The Late Michael Crichton’s Next, Though Politically Charged, Is Not His Best

I think that Michael Crichton is a spectacular writer. Not only are his stories compelling, his plots engaging and his writing enjoyable, but his ability to incite something entirely different in his reader is remarkable. Why? Because he often writes about topics that are (or should be) important issues of public discourse.

Crichton does not merely pick some outrageous sci-fi notion and run with it to the ends of the earth. He writes science fiction that is well-researched and of practical public interest. He then crafts a story that pushes the boundaries of “what if” while demonstrating the numerous issues that surround the topic at hand, whether nanotechnology, biological experimentation or global warming – one of the largest thorns in his side.

He was an outspoken public critic of complacency and constantly sought to shake up the status-quo. When unethical or damaging tactics were allowed to plague an institute of government, a scientific research facility, or the media, he seized upon them and exposed them in the best way he knew how – creative science fiction grounded in reality.

Next was Crichton’s jab at genetic technology and gene experimentation. This well-researched book ended with a series of recommendations for how American politics, government and people should proceed in regards to these issues. The book itself was fascinating for the issues it exposed but for some reason this time I just couldn’t grab hold of the slightly over the top sci-fi elements.

I certainly feel more educated about genetic research and the state of affairs of politics and science than I did before – thanks to his grounding these books in facts – but the sci-fi elements themselves were just not for me this time. I won’t stop reading Crichton’s books, though, but sadly we won’t be seeing any more of them (that aren’t published posthumously).

Here’s to you, Mr. Crichton. Thanks!

Get your copy of Next today.

An Evil Stan is Engineered in South Park Episode 105, “An Elephant Makes Love to a Pig”

Oh, early season one of South Park: how folksy and classic.

In this episode all the boys must complete science fair projects and Kyle and Dr. Mephisto’s son get into a cloning war, with the latter insisting that he can clone an entire human being and Kyle believing that he can breed an elephant and a pot-bellied pig to make small pot-bellied elephants.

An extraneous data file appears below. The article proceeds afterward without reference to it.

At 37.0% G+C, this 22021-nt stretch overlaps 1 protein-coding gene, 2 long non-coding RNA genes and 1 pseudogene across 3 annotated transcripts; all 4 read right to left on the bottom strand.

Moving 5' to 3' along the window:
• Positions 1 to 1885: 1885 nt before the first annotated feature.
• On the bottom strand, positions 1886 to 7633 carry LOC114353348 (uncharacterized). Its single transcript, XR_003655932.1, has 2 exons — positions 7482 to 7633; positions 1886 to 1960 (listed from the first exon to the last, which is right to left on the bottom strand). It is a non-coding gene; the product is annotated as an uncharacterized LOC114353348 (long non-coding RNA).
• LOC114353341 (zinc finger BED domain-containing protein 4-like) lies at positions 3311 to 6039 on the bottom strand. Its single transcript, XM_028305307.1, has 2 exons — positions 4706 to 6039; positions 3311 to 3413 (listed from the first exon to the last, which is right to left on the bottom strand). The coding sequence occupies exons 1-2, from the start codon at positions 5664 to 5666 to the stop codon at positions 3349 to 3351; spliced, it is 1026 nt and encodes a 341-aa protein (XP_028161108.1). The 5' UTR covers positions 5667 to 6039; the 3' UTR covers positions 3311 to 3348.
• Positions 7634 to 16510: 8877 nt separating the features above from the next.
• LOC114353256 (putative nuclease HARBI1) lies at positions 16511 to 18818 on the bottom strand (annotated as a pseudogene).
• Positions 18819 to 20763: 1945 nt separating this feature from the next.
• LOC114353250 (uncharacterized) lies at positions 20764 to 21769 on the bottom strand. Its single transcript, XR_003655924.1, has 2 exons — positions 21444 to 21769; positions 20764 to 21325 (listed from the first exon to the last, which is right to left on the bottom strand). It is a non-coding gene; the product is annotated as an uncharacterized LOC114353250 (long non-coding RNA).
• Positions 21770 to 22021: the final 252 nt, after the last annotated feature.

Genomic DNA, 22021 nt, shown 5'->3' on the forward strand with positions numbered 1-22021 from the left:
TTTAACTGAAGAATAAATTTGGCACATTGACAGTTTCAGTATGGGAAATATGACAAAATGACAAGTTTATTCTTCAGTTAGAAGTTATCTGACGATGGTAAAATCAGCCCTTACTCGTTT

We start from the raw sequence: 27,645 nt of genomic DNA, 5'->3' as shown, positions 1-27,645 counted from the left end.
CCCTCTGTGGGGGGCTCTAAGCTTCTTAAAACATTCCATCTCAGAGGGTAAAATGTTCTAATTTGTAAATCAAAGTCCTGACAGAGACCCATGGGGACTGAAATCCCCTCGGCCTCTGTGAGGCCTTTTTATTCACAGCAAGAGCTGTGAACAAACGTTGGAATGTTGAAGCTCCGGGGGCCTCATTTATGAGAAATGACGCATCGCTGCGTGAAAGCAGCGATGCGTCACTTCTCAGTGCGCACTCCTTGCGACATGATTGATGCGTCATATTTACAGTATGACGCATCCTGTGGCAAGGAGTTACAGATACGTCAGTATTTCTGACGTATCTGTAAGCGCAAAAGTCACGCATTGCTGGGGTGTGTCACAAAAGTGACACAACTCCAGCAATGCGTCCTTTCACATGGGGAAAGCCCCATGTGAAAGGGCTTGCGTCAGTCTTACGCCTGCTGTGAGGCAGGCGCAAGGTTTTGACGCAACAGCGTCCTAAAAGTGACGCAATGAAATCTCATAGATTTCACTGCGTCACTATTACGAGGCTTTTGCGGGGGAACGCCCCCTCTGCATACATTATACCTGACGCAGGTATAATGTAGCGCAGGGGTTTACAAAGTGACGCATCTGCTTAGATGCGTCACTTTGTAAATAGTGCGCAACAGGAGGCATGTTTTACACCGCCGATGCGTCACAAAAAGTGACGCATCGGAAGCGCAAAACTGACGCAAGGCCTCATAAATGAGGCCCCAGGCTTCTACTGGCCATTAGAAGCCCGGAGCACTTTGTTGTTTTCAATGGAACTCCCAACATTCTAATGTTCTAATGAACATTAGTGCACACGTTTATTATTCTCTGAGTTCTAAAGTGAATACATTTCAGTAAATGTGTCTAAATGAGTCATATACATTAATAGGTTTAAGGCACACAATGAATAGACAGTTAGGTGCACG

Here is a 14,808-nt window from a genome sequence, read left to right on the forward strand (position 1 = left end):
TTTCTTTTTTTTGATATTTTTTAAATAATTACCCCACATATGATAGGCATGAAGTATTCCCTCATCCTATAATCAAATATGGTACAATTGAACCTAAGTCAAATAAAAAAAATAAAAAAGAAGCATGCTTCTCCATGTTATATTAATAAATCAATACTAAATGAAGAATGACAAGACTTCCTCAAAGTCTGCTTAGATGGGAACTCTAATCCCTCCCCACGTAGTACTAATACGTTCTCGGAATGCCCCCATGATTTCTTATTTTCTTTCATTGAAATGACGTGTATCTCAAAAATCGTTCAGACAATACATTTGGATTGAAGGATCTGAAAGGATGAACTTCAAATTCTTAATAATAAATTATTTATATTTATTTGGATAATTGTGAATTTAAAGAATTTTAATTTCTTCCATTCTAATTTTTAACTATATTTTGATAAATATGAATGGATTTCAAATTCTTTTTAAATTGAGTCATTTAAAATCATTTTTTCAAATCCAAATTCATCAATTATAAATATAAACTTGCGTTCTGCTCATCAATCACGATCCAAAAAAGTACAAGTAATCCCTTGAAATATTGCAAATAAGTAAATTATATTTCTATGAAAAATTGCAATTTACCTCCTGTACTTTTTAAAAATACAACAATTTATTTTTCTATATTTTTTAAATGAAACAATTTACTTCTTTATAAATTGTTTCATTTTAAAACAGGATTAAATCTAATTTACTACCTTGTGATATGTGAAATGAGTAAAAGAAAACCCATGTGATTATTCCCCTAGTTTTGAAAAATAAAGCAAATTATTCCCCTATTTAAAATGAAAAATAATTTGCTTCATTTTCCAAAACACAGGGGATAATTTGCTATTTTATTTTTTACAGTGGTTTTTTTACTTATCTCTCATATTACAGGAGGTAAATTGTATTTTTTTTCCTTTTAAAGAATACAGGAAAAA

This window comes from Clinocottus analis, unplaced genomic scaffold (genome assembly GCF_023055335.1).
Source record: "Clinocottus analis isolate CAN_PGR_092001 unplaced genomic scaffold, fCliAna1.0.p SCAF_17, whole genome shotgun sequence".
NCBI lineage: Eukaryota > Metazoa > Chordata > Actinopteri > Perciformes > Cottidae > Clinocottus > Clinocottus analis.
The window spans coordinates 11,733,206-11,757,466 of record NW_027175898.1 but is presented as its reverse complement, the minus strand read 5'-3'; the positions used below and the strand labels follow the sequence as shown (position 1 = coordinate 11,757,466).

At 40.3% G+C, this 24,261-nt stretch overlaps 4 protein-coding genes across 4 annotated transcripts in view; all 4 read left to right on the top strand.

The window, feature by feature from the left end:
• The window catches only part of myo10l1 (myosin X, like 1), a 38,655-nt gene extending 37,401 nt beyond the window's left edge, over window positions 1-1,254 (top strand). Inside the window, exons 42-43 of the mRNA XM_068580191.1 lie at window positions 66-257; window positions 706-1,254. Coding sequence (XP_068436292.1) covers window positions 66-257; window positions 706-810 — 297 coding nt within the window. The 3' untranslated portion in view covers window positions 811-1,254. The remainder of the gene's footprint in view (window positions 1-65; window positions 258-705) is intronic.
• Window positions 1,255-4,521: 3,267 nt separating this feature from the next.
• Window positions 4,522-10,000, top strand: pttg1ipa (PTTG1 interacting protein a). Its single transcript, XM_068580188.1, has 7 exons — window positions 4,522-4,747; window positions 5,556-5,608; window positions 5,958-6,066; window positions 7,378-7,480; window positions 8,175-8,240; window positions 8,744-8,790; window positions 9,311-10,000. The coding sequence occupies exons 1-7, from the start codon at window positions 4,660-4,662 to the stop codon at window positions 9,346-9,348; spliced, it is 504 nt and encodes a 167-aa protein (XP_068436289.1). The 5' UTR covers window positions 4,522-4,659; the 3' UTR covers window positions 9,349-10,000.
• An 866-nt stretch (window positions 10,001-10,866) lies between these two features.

When the boys go to Dr. Mephisto, the local genetic engineer, to ask how they might do what they intend to, they are introduced to a variety of four-assed animals genetically engineered by the doctor. Secretly, he stabs Stan and takes a sample of his blood, which happens to be the blood used for the human clone. In the meantime, Chef advises the boys to have the elephant make love to the pig and Elton John comes in for a magical and sexy duet that, post drunk, gets every enjoying some coitus.

The Stan-clone grows huge and monstrous and eventually escapes from the genetic engineer only to terrify and destroy the town of South Park. And guess who’s getting blamed!? That’s right, Stan.

Fortunately for him and the trouble he’s going to get in, Shelley, who had been mean to Stan throughout the whole episode, claims that Stan had been with her the whole time and therefore not wreaking havoc about town. What a good sister.

Stan tells Shelley:

“Shelley, you saved my life. And yet, you’ve done so much more than that. Today you’ve taught me the meaning of family. Sure, families don’t always get along, but when the forces of evil descend upon us, we conquer them by sticking together.”

Curiously, this episode touches close to home right now because I’m in the middle of one of Michael Crichton’s books about genetic engineering called Next. It’s not as good as State of Fear or some of his classics but I’m entertained. I only got it because it was a few dollars for the hardback at Borders a few months back. And then we learned this week that Crichton died. He was a great author and a great addition to public debate about important issues. Thanks for everything, Michael.

Do you like this episode? What’s your favorite part?

Get a FREE Bonus Chapter from The Zen of South Park.

Read about other South Park episodes.